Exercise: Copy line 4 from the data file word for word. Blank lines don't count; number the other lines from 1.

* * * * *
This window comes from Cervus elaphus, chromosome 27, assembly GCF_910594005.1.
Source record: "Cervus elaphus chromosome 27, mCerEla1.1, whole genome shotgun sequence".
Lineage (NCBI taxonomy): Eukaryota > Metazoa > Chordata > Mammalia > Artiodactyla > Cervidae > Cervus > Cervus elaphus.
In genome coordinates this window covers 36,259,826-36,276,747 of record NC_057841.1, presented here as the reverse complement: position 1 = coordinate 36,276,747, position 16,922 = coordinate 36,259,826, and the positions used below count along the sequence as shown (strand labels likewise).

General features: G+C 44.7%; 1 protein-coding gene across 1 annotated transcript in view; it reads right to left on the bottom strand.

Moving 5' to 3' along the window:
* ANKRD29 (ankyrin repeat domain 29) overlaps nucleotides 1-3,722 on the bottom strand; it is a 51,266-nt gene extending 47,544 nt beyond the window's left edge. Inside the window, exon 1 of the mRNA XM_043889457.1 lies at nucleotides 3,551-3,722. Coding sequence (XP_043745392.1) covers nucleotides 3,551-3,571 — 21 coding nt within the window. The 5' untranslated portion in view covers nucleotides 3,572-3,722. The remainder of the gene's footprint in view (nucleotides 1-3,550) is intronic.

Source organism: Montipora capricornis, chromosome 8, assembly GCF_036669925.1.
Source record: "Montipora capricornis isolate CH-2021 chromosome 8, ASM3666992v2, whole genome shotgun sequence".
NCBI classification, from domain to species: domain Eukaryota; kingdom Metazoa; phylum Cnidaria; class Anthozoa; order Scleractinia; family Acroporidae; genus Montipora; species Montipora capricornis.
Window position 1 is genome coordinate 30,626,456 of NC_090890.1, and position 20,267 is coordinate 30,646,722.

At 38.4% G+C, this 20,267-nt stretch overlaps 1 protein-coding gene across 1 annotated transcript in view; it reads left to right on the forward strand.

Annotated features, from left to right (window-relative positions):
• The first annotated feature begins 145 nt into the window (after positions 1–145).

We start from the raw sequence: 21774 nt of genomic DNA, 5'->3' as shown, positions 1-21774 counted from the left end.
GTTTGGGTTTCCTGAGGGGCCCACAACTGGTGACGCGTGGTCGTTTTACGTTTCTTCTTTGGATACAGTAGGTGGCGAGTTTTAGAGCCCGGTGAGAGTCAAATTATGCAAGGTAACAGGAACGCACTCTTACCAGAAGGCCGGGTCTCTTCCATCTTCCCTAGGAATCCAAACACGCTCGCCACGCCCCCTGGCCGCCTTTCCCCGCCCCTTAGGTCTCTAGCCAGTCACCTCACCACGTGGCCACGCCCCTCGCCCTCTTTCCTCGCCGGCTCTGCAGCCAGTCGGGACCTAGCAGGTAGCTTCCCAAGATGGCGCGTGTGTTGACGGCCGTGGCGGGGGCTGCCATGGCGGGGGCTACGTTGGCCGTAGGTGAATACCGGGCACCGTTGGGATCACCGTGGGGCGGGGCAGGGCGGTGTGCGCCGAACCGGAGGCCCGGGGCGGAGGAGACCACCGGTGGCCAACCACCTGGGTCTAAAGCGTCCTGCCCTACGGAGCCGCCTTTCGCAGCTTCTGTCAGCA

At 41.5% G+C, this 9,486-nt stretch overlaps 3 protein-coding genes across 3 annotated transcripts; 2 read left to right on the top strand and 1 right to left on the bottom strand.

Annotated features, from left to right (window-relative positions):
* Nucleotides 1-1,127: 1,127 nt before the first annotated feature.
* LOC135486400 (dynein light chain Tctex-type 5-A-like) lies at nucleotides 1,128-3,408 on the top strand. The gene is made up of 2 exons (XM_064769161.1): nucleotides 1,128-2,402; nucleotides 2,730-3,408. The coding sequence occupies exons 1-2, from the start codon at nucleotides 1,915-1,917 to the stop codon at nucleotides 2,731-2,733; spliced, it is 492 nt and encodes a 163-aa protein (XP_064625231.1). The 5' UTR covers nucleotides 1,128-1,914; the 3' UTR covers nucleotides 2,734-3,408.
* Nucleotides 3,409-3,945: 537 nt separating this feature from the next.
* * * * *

In genome coordinates this window covers 36,259,826-36,276,747 of record NC_057841.1, presented here as the reverse complement: position 1 = coordinate 36,276,747, position 16,922 = coordinate 36,259,826, and the positions used below count along the sequence as shown (strand labels likewise).